- Shemagh (versatile scarf)
When you re-evaluate the items in your bug-out bag every six months, you can swap out the seasonal clothes.
First aid is a critical element of the bug-out bag. You can buy a standard first aid kit just about anywhere. These kits come with basics supplies to treat cuts, burns, and other minor injuries. However, it’s a good idea to purchase or create a first aid kit with more than just the basics. You may also need supplies for more severe injuries, such as broken limbs or trauma wounds.
If you’re looking to buy a more sophisticated kit, some even come with useful guides for treating a variety of ailments, from snake bites to hypothermia. They often come with more hospital supplies, such as butterfly closures and trauma pads. An adequate first aid kit may save your life.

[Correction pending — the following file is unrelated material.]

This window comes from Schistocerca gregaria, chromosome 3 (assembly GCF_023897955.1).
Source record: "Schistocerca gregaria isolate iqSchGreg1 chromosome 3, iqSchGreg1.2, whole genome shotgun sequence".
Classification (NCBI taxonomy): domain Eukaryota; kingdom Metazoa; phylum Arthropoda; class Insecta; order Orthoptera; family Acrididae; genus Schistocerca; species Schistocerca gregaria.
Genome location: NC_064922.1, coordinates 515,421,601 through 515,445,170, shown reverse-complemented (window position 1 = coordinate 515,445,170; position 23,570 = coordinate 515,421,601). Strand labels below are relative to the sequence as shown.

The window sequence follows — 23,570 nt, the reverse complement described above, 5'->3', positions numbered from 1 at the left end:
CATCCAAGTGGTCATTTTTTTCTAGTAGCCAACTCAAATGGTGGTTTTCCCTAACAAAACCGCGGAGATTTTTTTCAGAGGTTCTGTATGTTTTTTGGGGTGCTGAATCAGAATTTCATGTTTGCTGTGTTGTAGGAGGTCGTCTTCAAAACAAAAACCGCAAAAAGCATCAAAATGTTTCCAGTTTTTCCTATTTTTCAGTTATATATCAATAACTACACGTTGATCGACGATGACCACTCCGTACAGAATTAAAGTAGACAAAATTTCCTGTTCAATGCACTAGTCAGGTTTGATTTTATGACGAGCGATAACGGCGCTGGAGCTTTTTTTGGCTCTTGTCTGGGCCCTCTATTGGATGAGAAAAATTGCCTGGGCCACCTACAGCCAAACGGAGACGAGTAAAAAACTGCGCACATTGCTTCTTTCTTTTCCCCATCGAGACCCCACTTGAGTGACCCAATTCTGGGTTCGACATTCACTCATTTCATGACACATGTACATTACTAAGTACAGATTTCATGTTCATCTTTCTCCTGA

In reality, everyone should create a bail-out bag to prepare for the inevitable. Maybe there won’t be a nuclear war any time soon, but there’s a good chance you’ll be affected by a natural disaster such as a hurricane or earthquake. You may be cut off from public resources and be on your own for days or weeks. So, it’s critical to have the necessary survival items to weather any storm.
About the Author:
Mark Hedman serves as the CEO for LA Police Gear. Mark oversees a little bit of everything, from product development to walking the dogs from our Valencia, CA headquarters. Before joining LA Police Gear, Mark was just a kid that was very interested in programming and e-commerce. Starting from the bottom, he worked his way up through all stages of the company. Mark loves animals and the outdoors. He tries to spend as much time at the range as possible or hanging out with the pups.